Film Review: Kevin Costner Gets Criminal In "Romantic" Deptford

Criminal, in cinemas. ★★☆☆☆

By Stuart Black Last edited 82 months ago
Film Review: Kevin Costner Gets Criminal In "Romantic" Deptford Criminal, in cinemas. 2

There's one good line in Kevin Costner’s new London-set action flick Criminal:

"Who punches someone in a patisserie, you animal?" asks a posh hipster while clutching his nose after le Cost's psycho on the run has thwacked him upside the head for daring to talk back.

And who wrote that line? Because there’s nothing else that zesty in the rest of the script for this simultaneously over-serious and silly sci-fi. The high concept at its heart, which was presumably meant to tip the story into Robocop or Face/Off territory, simply falls flat for the most part. Costner plays Jericho Stewart, the criminal of the title, who is earmarked as the ideal candidate to have the brains of a dead CIA agent (Ryan Reynolds) poured into his head so he can finish off his secret mission.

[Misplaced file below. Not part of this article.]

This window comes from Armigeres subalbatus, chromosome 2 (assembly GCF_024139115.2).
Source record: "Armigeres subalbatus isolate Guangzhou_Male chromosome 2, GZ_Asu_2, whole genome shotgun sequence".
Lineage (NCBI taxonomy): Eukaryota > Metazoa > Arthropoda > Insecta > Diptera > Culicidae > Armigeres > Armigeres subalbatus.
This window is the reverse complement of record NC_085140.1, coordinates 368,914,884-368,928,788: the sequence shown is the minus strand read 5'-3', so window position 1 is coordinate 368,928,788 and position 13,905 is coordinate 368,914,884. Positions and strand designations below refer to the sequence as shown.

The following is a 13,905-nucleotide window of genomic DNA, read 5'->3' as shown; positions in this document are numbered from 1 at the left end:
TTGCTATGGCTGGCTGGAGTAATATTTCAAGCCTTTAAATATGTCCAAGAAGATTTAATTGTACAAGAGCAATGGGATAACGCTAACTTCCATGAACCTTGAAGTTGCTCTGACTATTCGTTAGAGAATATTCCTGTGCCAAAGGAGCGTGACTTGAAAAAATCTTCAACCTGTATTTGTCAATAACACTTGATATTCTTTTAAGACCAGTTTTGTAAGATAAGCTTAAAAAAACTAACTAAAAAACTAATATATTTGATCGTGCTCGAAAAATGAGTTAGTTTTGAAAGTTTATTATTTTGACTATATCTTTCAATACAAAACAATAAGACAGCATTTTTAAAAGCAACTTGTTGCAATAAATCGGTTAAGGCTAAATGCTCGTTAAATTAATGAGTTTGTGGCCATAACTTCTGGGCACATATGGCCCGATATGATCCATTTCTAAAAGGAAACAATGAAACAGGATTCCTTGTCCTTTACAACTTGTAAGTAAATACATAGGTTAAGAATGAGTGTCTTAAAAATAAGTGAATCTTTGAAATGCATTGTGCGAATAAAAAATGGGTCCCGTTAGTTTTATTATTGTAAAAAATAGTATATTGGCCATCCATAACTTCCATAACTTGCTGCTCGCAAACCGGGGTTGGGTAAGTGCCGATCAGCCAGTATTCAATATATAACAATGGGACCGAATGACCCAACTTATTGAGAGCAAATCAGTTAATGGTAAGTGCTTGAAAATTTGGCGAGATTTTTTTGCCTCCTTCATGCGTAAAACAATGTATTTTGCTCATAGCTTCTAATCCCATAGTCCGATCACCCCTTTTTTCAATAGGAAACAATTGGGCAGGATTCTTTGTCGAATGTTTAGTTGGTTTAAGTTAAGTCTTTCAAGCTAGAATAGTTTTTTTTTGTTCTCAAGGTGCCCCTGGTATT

The plot moves too slowly for the film to get away with its bad science about brain stems and memory implants and Tommy Lee Jones as Dr Franks, the genius behind this brave new procedure, can't be bothered to help sell it.

There are a bunch of big names wasted here: Gary Oldman, Gal Gadot, Michael Pitt and Alice Eve — all of them on autopilot, the latter so anonymous that when she's killed and a lookalike steps into her role, you barely even notice.

It's a shame because London looks great – and for once it's a very recognisable version of the city with wet, mucky streets under a dishwater sky. The action zips from Bank to Borough then Dagenham to the "romantic" docks at Deptford. The rotting warehouses and moving bridges make for hugely atmospheric backdrops to the gunplay.

In fact, Costner trashes many of the exact same streets that Gerard Butler did in last month’s London Has Fallen, and though compared to that film Criminal is a demonstration in how to make a technically competent B-movie, the slick filmmaking doesn't make up for the lazy characterisation and first draft plotting.

Criminal is in cinemas from 15 April.

Last Updated 15 April 2016